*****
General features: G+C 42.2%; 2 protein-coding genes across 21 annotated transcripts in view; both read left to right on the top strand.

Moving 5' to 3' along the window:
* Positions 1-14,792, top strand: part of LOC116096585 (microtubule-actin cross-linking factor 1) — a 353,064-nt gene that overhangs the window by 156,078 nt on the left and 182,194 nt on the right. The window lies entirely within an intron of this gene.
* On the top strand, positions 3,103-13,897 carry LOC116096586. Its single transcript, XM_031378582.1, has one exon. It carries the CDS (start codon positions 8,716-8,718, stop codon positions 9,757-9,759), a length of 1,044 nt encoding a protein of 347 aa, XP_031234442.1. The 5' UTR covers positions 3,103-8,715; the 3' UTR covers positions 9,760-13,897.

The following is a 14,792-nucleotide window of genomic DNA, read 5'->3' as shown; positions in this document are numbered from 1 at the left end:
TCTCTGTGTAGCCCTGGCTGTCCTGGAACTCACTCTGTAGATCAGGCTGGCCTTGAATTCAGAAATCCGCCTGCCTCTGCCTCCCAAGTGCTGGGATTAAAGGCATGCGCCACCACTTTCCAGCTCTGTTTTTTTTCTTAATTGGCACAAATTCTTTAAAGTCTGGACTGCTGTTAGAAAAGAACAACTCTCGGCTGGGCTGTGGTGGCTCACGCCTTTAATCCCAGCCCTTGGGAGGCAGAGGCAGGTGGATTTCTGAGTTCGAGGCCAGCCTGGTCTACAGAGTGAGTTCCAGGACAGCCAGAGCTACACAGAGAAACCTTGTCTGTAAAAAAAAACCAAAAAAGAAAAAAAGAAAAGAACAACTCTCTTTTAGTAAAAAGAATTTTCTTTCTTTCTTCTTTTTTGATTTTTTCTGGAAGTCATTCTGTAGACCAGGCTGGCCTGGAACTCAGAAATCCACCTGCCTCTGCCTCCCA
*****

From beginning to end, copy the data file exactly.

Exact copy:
General features: G+C 42.2%; 2 protein-coding genes across 21 annotated transcripts in view; both read left to right on the top strand.

Moving 5' to 3' along the window:
* Positions 1-14,792, top strand: part of LOC116096585 (microtubule-actin cross-linking factor 1) — a 353,064-nt gene that overhangs the window by 156,078 nt on the left and 182,194 nt on the right. The window lies entirely within an intron of this gene.
* On the top strand, positions 3,103-13,897 carry LOC116096586. Its single transcript, XM_031378582.1, has one exon. It carries the CDS (start codon positions 8,716-8,718, stop codon positions 9,757-9,759), a length of 1,044 nt encoding a protein of 347 aa, XP_031234442.1. The 5' UTR covers positions 3,103-8,715; the 3' UTR covers positions 9,760-13,897.

The following is a 14,792-nucleotide window of genomic DNA, read 5'->3' as shown; positions in this document are numbered from 1 at the left end:
TCTCTGTGTAGCCCTGGCTGTCCTGGAACTCACTCTGTAGATCAGGCTGGCCTTGAATTCAGAAATCCGCCTGCCTCTGCCTCCCAAGTGCTGGGATTAAAGGCATGCGCCACCACTTTCCAGCTCTGTTTTTTTTCTTAATTGGCACAAATTCTTTAAAGTCTGGACTGCTGTTAGAAAAGAACAACTCTCGGCTGGGCTGTGGTGGCTCACGCCTTTAATCCCAGCCCTTGGGAGGCAGAGGCAGGTGGATTTCTGAGTTCGAGGCCAGCCTGGTCTACAGAGTGAGTTCCAGGACAGCCAGAGCTACACAGAGAAACCTTGTCTGTAAAAAAAAACCAAAAAAGAAAAAAAGAAAAGAACAACTCTCTTTTAGTAAAAAGAATTTTCTTTCTTTCTTCTTTTTTGATTTTTTCTGGAAGTCATTCTGTAGACCAGGCTGGCCTGGAACTCAGAAATCCACCTGCCTCTGCCTCCCA